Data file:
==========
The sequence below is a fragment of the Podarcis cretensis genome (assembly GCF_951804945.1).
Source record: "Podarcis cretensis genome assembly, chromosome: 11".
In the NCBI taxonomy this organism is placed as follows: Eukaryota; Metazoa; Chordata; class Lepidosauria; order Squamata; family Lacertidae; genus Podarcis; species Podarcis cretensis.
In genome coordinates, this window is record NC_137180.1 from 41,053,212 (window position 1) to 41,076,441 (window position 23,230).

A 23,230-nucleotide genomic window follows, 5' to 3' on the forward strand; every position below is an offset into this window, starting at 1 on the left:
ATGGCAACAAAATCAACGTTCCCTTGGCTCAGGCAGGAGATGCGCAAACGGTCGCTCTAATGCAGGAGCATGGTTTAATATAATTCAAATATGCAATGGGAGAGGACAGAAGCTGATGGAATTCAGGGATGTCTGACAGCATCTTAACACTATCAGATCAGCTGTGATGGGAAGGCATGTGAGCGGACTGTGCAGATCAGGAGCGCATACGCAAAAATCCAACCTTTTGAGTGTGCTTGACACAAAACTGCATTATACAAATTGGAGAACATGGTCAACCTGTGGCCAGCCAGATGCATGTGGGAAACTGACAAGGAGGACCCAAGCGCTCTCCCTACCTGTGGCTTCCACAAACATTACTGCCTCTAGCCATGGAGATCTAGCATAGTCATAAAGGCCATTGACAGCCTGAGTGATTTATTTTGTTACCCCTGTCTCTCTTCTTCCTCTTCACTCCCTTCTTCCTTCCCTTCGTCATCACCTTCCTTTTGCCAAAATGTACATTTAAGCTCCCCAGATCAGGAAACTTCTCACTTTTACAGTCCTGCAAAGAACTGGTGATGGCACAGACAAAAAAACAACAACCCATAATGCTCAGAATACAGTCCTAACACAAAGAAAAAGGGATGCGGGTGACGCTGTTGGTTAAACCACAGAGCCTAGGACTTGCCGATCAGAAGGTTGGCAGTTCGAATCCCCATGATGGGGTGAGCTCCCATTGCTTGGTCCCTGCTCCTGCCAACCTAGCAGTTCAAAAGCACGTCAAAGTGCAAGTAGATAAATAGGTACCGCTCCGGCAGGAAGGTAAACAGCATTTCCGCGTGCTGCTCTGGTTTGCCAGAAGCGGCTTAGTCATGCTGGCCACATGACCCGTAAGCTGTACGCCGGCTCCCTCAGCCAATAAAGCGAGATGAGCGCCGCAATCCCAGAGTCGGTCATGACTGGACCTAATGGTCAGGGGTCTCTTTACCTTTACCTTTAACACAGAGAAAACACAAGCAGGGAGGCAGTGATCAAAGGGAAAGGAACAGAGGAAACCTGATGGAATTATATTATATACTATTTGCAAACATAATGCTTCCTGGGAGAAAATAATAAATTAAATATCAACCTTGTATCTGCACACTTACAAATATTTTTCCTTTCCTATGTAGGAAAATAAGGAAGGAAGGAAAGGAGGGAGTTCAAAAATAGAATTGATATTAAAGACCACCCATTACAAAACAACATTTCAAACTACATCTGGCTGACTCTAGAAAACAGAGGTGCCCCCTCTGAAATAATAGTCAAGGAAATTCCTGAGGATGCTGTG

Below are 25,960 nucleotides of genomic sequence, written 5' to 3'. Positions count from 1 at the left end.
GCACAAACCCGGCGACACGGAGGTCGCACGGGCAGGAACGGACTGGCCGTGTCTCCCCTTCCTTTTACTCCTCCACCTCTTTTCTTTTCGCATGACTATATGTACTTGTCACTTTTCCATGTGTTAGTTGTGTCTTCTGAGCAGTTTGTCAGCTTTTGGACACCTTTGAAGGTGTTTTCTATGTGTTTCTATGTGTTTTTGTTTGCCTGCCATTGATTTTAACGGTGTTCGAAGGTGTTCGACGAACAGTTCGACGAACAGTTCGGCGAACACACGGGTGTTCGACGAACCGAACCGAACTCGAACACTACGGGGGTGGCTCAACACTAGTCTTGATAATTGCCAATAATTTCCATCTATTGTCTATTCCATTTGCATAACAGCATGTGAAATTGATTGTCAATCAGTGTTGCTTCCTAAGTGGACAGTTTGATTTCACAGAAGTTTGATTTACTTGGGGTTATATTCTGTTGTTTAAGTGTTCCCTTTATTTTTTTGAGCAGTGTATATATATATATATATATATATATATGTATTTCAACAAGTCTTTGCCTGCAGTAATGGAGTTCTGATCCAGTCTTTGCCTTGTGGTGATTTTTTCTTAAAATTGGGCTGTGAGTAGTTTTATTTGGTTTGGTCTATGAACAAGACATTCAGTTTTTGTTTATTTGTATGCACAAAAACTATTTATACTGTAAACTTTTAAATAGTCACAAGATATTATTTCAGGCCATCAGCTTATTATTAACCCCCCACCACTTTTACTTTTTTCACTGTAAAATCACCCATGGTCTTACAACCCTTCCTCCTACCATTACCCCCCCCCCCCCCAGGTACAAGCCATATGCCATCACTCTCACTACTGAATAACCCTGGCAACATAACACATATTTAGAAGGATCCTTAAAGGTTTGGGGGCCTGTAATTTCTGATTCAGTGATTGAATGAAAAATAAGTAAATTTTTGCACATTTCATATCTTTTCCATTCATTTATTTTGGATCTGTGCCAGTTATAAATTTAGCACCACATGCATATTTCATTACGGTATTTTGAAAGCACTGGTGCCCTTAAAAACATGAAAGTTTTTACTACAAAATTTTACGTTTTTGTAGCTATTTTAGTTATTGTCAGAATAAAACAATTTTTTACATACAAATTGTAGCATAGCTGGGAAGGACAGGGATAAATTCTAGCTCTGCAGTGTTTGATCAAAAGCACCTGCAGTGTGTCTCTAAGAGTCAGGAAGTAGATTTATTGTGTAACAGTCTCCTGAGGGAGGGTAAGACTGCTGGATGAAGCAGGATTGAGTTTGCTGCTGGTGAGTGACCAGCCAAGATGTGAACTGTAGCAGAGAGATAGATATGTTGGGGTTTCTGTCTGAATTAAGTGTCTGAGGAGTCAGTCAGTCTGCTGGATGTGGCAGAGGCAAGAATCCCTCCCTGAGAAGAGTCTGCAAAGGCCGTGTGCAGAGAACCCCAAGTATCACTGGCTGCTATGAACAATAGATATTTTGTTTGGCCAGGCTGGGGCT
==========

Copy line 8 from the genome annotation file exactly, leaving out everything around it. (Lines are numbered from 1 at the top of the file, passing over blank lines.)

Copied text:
GCACAAACCCGGCGACACGGAGGTCGCACGGGCAGGAACGGACTGGCCGTGTCTCCCCTTCCTTTTACTCCTCCACCTCTTTTCTTTTCGCATGACTATATGTACTTGTCACTTTTCCATGTGTTAGTTGTGTCTTCTGAGCAGTTTGTCAGCTTTTGGACACCTTTGAAGGTGTTTTCTATGTGTTTCTATGTGTTTTTGTTTGCCTGCCATTGATTTTAACGGTGTTCGAAGGTGTTCGACGAACAGTTCGACGAACAGTTCGGCGAACACACGGGTGTTCGACGAACCGAACCGAACTCGAACACTACGGGGGTGGCTCAACACTAGTCTTGATAATTGCCAATAATTTCCATCTATTGTCTATTCCATTTGCATAACAGCATGTGAAATTGATTGTCAATCAGTGTTGCTTCCTAAGTGGACAGTTTGATTTCACAGAAGTTTGATTTACTTGGGGTTATATTCTGTTGTTTAAGTGTTCCCTTTATTTTTTTGAGCAGTGTATATATATATATATATATATATATATGTATTTCAACAAGTCTTTGCCTGCAGTAATGGAGTTCTGATCCAGTCTTTGCCTTGTGGTGATTTTTTCTTAAAATTGGGCTGTGAGTAGTTTTATTTGGTTTGGTCTATGAACAAGACATTCAGTTTTTGTTTATTTGTATGCACAAAAACTATTTATACTGTAAACTTTTAAATAGTCACAAGATATTATTTCAGGCCATCAGCTTATTATTAACCCCCCACCACTTTTACTTTTTTCACTGTAAAATCACCCATGGTCTTACAACCCTTCCTCCTACCATTACCCCCCCCCCCCCCAGGTACAAGCCATATGCCATCACTCTCACTACTGAATAACCCTGGCAACATAACACATATTTAGAAGGATCCTTAAAGGTTTGGGGGCCTGTAATTTCTGATTCAGTGATTGAATGAAAAATAAGTAAATTTTTGCACATTTCATATCTTTTCCATTCATTTATTTTGGATCTGTGCCAGTTATAAATTTAGCACCACATGCATATTTCATTACGGTATTTTGAAAGCACTGGTGCCCTTAAAAACATGAAAGTTTTTACTACAAAATTTTACGTTTTTGTAGCTATTTTAGTTATTGTCAGAATAAAACAATTTTTTACATACAAATTGTAGCATAGCTGGGAAGGACAGGGATAAATTCTAGCTCTGCAGTGTTTGATCAAAAGCACCTGCAGTGTGTCTCTAAGAGTCAGGAAGTAGATTTATTGTGTAACAGTCTCCTGAGGGAGGGTAAGACTGCTGGATGAAGCAGGATTGAGTTTGCTGCTGGTGAGTGACCAGCCAAGATGTGAACTGTAGCAGAGAGATAGATATGTTGGGGTTTCTGTCTGAATTAAGTGTCTGAGGAGTCAGTCAGTCTGCTGGATGTGGCAGAGGCAAGAATCCCTCCCTGAGAAGAGTCTGCAAAGGCCGTGTGCAGAGAACCCCAAGTATCACTGGCTGCTATGAACAATAGATATTTTGTTTGGCCAGGCTGGGGCT